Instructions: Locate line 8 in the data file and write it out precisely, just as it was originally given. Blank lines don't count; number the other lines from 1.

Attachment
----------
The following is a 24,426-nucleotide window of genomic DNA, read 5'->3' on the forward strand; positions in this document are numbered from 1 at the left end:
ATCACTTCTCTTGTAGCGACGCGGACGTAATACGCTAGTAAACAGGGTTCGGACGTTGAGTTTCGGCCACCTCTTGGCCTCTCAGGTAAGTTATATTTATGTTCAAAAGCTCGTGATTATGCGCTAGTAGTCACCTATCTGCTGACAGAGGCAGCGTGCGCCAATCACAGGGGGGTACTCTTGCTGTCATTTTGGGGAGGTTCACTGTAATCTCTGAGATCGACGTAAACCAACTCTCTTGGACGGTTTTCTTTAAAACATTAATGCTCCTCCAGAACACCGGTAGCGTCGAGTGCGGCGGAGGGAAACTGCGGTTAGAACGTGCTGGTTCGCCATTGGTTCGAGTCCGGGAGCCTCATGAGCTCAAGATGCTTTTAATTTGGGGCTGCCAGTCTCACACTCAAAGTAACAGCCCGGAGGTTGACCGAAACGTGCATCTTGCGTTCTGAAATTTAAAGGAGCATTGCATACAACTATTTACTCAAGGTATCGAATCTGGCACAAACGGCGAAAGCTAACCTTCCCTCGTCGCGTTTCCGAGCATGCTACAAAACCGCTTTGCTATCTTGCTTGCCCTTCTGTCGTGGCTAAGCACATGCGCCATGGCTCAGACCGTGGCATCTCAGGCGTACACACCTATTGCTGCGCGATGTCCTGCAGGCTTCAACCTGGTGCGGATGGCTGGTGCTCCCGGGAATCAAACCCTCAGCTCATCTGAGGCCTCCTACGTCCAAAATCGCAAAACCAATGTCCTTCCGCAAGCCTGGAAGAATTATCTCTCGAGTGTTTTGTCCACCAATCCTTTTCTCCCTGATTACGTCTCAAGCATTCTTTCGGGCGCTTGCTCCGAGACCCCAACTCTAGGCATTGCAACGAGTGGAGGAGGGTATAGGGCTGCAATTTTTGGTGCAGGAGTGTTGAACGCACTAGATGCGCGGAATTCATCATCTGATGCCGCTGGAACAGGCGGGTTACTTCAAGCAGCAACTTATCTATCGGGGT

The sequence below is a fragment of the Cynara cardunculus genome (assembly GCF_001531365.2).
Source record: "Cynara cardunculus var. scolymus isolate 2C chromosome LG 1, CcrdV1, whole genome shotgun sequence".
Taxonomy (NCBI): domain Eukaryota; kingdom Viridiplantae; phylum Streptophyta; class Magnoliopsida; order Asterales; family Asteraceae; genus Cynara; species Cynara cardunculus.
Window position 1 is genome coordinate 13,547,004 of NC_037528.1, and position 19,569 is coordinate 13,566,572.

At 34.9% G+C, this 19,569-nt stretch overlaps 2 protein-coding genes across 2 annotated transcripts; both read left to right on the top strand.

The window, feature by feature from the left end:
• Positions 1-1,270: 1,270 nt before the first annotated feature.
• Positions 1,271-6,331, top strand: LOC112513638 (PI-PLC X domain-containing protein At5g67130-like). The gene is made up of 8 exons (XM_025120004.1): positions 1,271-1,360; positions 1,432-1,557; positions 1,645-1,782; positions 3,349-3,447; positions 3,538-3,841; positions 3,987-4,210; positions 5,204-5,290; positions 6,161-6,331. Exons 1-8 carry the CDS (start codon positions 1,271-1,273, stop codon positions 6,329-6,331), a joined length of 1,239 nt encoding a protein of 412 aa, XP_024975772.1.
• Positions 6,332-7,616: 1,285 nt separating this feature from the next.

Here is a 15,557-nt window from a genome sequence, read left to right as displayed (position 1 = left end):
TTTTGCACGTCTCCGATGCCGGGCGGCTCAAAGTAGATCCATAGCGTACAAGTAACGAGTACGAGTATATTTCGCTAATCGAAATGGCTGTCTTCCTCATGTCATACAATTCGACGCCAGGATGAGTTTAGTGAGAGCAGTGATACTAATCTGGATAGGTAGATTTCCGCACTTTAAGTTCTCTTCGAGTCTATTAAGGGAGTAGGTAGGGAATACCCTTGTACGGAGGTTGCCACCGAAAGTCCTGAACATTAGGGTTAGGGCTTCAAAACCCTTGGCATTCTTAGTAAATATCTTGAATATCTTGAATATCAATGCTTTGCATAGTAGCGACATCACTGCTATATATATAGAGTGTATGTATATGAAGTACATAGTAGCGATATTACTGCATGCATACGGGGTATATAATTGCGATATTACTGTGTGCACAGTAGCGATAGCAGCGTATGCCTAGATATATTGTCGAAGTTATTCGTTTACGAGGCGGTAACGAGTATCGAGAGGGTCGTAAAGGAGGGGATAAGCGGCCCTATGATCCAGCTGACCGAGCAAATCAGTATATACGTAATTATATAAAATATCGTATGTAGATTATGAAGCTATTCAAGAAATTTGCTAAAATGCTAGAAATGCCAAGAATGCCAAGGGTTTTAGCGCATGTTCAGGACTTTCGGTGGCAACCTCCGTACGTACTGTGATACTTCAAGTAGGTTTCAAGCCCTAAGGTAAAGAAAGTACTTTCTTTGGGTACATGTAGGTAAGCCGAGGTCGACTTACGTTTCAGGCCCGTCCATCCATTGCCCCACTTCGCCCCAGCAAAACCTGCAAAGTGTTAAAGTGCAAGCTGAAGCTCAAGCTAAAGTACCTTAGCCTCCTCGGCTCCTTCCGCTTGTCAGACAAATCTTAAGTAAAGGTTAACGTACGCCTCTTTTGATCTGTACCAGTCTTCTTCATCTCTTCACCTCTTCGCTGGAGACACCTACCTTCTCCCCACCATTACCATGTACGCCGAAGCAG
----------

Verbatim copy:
The window, feature by feature from the left end: